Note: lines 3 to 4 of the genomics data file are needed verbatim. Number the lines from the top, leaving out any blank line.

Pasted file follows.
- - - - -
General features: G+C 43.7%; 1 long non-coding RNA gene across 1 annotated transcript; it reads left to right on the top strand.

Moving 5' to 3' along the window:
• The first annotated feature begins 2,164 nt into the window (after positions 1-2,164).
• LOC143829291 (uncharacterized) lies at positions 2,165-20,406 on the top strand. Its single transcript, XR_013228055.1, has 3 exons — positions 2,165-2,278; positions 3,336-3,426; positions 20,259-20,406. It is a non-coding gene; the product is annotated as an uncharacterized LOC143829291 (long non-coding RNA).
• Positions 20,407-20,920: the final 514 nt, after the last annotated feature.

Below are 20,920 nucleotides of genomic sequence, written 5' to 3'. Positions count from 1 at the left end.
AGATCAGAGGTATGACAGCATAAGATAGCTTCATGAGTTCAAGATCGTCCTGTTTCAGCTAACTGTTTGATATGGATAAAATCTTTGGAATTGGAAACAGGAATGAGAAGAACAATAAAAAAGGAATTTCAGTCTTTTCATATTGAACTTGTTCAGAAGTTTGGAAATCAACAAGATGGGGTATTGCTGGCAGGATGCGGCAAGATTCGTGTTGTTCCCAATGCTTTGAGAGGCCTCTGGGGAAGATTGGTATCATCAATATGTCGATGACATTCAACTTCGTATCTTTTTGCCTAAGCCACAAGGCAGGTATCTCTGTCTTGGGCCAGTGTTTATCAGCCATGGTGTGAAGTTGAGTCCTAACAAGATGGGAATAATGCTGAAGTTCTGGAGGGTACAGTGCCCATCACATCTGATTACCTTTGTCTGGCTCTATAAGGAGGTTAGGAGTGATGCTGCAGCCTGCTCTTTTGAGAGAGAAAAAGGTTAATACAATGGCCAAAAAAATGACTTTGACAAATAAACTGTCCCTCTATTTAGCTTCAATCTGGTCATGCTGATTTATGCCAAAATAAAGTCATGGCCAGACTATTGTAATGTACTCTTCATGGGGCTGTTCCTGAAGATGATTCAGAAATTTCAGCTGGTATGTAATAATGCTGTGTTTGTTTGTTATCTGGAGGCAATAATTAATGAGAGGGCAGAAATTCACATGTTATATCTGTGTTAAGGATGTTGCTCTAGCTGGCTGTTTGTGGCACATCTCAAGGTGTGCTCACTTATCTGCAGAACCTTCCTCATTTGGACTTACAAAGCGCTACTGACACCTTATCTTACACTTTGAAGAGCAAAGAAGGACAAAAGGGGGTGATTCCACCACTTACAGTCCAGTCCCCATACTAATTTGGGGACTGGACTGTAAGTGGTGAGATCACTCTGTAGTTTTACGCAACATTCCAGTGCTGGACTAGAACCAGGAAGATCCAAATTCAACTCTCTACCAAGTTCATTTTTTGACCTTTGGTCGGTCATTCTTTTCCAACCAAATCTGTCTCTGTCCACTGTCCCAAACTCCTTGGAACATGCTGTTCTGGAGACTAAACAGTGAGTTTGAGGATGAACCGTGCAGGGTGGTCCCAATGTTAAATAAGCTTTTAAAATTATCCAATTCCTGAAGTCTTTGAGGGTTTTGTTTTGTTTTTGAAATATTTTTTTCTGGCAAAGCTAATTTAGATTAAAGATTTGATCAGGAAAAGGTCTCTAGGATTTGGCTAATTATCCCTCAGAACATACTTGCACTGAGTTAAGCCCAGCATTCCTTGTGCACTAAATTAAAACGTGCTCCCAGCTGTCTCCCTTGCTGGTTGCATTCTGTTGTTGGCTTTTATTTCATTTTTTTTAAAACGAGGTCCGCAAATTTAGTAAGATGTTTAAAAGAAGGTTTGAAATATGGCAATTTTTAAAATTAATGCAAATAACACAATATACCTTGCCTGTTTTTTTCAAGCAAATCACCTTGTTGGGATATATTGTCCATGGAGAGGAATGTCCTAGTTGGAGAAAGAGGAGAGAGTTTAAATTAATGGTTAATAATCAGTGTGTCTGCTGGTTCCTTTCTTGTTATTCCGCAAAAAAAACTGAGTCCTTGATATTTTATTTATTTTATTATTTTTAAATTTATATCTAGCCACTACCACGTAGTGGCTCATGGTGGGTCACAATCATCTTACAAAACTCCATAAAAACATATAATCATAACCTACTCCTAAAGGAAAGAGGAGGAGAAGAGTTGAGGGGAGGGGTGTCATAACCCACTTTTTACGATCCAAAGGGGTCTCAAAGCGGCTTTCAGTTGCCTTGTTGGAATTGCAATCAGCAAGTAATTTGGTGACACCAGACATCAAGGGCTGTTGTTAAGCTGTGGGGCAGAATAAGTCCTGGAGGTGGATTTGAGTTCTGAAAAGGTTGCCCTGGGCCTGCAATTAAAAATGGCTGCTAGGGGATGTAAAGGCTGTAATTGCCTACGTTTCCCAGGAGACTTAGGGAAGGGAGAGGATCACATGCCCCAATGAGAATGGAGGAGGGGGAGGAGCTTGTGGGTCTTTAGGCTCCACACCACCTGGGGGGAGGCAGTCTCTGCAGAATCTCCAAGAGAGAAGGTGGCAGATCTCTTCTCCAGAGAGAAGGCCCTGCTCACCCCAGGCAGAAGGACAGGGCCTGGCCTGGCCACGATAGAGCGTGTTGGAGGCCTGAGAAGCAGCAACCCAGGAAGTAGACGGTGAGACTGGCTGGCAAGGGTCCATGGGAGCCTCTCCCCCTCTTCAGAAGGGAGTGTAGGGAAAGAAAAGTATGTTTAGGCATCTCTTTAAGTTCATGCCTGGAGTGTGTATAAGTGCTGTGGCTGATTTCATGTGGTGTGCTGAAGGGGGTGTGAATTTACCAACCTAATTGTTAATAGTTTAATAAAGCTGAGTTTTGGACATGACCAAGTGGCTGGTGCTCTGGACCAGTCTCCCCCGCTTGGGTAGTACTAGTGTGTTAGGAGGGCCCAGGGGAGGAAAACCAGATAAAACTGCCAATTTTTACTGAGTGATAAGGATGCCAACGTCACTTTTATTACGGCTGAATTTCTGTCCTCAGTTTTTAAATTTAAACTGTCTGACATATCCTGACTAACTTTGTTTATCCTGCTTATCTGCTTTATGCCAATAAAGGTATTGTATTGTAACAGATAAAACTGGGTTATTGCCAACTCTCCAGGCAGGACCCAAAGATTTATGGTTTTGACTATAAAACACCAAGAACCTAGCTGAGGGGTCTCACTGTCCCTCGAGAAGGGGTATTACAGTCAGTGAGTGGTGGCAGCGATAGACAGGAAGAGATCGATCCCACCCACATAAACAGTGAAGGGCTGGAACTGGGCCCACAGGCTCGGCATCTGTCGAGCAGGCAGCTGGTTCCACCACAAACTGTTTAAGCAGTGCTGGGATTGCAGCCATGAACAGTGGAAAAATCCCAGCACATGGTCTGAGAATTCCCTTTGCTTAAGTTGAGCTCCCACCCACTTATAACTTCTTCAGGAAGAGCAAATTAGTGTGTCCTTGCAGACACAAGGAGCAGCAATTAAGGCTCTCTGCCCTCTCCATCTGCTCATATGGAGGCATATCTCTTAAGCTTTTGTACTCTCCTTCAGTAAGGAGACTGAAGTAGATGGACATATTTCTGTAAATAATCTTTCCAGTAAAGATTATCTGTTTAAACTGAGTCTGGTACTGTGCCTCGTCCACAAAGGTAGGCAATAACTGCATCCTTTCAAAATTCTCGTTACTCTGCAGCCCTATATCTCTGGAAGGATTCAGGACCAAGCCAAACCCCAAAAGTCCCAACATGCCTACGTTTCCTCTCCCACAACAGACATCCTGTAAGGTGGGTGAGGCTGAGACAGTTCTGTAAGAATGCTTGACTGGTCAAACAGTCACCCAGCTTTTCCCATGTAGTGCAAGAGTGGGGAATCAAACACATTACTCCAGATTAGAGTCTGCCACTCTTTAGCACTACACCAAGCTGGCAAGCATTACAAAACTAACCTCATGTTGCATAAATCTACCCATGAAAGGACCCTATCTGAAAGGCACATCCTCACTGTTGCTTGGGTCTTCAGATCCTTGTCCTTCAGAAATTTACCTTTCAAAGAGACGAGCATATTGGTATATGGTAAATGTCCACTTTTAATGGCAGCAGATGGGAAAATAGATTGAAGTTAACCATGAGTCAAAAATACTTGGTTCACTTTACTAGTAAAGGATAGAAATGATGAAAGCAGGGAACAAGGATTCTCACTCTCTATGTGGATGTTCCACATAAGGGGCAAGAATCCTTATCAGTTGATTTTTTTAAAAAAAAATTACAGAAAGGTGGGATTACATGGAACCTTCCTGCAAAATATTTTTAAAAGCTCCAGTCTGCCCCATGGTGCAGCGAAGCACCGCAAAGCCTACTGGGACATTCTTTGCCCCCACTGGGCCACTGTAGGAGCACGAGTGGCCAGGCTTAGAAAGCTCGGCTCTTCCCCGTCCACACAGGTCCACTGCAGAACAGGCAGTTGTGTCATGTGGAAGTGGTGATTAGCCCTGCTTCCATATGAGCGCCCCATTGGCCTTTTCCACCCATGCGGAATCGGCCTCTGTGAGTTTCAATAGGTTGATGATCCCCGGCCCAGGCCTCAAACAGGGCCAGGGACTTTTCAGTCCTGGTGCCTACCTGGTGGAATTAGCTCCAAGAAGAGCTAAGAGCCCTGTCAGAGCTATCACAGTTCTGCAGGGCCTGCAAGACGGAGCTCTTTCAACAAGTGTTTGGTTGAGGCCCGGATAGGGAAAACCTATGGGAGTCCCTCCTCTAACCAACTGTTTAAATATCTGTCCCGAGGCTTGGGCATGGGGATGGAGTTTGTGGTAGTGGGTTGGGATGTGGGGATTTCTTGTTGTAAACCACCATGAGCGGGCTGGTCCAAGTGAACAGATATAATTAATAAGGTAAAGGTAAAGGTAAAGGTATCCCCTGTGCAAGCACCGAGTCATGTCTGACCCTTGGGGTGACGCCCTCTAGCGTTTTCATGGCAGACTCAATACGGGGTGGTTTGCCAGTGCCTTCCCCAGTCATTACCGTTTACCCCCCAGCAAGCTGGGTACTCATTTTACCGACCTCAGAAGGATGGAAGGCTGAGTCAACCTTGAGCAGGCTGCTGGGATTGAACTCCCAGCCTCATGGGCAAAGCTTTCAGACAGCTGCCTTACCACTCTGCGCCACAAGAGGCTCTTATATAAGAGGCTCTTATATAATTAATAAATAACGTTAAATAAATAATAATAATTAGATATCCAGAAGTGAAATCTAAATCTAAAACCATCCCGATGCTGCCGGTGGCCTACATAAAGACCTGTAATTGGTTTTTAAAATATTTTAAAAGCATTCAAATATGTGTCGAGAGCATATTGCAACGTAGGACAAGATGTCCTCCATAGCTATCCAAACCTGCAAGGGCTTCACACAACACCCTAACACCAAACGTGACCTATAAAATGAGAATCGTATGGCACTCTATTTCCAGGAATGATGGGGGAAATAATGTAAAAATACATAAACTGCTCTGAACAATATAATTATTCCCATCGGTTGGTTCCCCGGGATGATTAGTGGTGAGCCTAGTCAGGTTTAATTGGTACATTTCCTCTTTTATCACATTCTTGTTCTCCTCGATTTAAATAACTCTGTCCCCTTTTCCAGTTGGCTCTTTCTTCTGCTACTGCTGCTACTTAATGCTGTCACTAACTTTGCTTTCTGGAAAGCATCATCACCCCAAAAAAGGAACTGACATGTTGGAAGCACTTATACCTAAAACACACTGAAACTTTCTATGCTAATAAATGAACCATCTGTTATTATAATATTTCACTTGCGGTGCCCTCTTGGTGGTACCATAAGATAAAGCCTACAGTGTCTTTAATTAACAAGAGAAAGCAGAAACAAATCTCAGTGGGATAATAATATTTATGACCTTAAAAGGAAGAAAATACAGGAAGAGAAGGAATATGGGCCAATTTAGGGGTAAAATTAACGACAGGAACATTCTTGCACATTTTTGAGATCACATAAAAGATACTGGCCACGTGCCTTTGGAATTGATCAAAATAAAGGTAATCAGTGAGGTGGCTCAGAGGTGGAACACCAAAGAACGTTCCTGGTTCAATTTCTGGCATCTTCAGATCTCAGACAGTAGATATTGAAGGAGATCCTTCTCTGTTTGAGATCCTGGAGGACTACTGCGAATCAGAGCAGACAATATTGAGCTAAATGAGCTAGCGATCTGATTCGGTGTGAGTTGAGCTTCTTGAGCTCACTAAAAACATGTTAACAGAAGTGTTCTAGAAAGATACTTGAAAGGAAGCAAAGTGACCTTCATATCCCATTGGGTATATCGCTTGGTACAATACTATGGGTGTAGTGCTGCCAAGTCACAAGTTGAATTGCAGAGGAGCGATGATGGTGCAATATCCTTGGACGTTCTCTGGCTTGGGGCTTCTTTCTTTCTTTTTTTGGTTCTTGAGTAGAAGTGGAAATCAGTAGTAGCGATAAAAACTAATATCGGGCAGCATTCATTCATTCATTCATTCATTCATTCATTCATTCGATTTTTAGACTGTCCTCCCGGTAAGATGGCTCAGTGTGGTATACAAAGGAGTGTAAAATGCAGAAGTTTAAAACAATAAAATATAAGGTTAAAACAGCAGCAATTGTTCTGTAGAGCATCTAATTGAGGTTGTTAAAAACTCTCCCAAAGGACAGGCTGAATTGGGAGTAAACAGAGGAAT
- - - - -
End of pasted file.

• The first annotated feature begins 2,164 nt into the window (after positions 1-2,164).
• LOC143829291 (uncharacterized) lies at positions 2,165-20,406 on the top strand. Its single transcript, XR_013228055.1, has 3 exons — positions 2,165-2,278; positions 3,336-3,426; positions 20,259-20,406. It is a non-coding gene; the product is annotated as an uncharacterized LOC143829291 (long non-coding RNA).